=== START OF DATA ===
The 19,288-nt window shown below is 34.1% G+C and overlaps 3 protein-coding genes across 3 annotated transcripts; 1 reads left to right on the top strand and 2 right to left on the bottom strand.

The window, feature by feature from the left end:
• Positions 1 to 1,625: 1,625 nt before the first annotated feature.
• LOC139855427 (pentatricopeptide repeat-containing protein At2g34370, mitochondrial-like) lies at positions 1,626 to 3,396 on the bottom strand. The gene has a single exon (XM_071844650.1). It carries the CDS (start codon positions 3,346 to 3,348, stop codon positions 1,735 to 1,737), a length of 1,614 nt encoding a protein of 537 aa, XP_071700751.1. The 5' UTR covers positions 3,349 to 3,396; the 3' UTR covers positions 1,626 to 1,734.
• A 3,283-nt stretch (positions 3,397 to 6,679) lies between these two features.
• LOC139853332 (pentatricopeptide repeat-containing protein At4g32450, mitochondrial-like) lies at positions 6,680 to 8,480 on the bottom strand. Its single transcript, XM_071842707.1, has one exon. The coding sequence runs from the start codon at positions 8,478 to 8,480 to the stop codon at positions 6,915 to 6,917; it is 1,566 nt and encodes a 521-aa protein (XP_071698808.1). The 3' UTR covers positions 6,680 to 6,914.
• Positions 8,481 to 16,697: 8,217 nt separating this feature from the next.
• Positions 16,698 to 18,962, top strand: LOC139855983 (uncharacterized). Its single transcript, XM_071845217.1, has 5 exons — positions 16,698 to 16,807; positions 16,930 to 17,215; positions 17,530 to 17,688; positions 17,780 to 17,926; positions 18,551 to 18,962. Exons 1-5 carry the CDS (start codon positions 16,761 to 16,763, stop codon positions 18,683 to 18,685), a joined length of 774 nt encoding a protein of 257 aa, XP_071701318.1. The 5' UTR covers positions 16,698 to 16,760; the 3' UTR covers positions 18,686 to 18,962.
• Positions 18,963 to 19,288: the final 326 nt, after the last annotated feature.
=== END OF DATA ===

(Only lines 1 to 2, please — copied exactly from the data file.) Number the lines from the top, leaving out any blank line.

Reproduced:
The 19,288-nt window shown below is 34.1% G+C and overlaps 3 protein-coding genes across 3 annotated transcripts; 1 reads left to right on the top strand and 2 right to left on the bottom strand.

The window, feature by feature from the left end: